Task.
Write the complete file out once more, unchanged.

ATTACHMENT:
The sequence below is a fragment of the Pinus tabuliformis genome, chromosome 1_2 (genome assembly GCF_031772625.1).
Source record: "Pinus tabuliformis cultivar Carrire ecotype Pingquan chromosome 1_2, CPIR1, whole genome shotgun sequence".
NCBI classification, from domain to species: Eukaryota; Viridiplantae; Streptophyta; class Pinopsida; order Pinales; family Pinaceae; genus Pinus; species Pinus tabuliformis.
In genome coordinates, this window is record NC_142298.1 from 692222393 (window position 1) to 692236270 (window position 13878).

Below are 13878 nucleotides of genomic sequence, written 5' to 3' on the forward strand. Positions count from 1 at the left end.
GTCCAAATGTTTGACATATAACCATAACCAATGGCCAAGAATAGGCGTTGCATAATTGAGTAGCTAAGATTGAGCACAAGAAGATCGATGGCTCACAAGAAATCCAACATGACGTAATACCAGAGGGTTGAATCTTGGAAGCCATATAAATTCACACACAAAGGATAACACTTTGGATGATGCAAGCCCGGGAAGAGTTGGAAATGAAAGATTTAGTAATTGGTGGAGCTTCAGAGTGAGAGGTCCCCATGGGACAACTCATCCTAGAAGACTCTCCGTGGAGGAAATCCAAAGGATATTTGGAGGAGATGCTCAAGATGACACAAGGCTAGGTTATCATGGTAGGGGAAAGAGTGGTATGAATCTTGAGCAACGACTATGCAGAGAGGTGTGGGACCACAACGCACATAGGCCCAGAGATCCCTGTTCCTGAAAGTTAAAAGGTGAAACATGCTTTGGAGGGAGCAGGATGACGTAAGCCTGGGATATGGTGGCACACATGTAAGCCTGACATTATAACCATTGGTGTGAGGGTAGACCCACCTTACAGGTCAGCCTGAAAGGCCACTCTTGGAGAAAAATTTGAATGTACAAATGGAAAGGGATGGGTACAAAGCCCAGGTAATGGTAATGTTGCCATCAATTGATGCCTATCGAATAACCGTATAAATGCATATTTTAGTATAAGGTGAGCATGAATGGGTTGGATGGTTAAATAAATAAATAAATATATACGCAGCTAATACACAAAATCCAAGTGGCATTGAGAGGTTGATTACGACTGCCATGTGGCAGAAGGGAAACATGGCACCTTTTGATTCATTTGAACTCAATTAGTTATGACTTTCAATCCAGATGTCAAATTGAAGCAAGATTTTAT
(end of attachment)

The sequence below is a fragment of the Pinus tabuliformis genome, chromosome 1_2 (genome assembly GCF_031772625.1).
Source record: "Pinus tabuliformis cultivar Carrire ecotype Pingquan chromosome 1_2, CPIR1, whole genome shotgun sequence".
NCBI classification, from domain to species: Eukaryota; Viridiplantae; Streptophyta; class Pinopsida; order Pinales; family Pinaceae; genus Pinus; species Pinus tabuliformis.
In genome coordinates, this window is record NC_142298.1 from 692222393 (window position 1) to 692236270 (window position 13878).

Below are 13878 nucleotides of genomic sequence, written 5' to 3' on the forward strand. Positions count from 1 at the left end.
GTCCAAATGTTTGACATATAACCATAACCAATGGCCAAGAATAGGCGTTGCATAATTGAGTAGCTAAGATTGAGCACAAGAAGATCGATGGCTCACAAGAAATCCAACATGACGTAATACCAGAGGGTTGAATCTTGGAAGCCATATAAATTCACACACAAAGGATAACACTTTGGATGATGCAAGCCCGGGAAGAGTTGGAAATGAAAGATTTAGTAATTGGTGGAGCTTCAGAGTGAGAGGTCCCCATGGGACAACTCATCCTAGAAGACTCTCCGTGGAGGAAATCCAAAGGATATTTGGAGGAGATGCTCAAGATGACACAAGGCTAGGTTATCATGGTAGGGGAAAGAGTGGTATGAATCTTGAGCAACGACTATGCAGAGAGGTGTGGGACCACAACGCACATAGGCCCAGAGATCCCTGTTCCTGAAAGTTAAAAGGTGAAACATGCTTTGGAGGGAGCAGGATGACGTAAGCCTGGGATATGGTGGCACACATGTAAGCCTGACATTATAACCATTGGTGTGAGGGTAGACCCACCTTACAGGTCAGCCTGAAAGGCCACTCTTGGAGAAAAATTTGAATGTACAAATGGAAAGGGATGGGTACAAAGCCCAGGTAATGGTAATGTTGCCATCAATTGATGCCTATCGAATAACCGTATAAATGCATATTTTAGTATAAGGTGAGCATGAATGGGTTGGATGGTTAAATAAATAAATAAATATATACGCAGCTAATACACAAAATCCAAGTGGCATTGAGAGGTTGATTACGACTGCCATGTGGCAGAAGGGAAACATGGCACCTTTTGATTCATTTGAACTCAATTAGTTATGACTTTCAATCCAGATGTCAAATTGAAGCAAGATTTTAT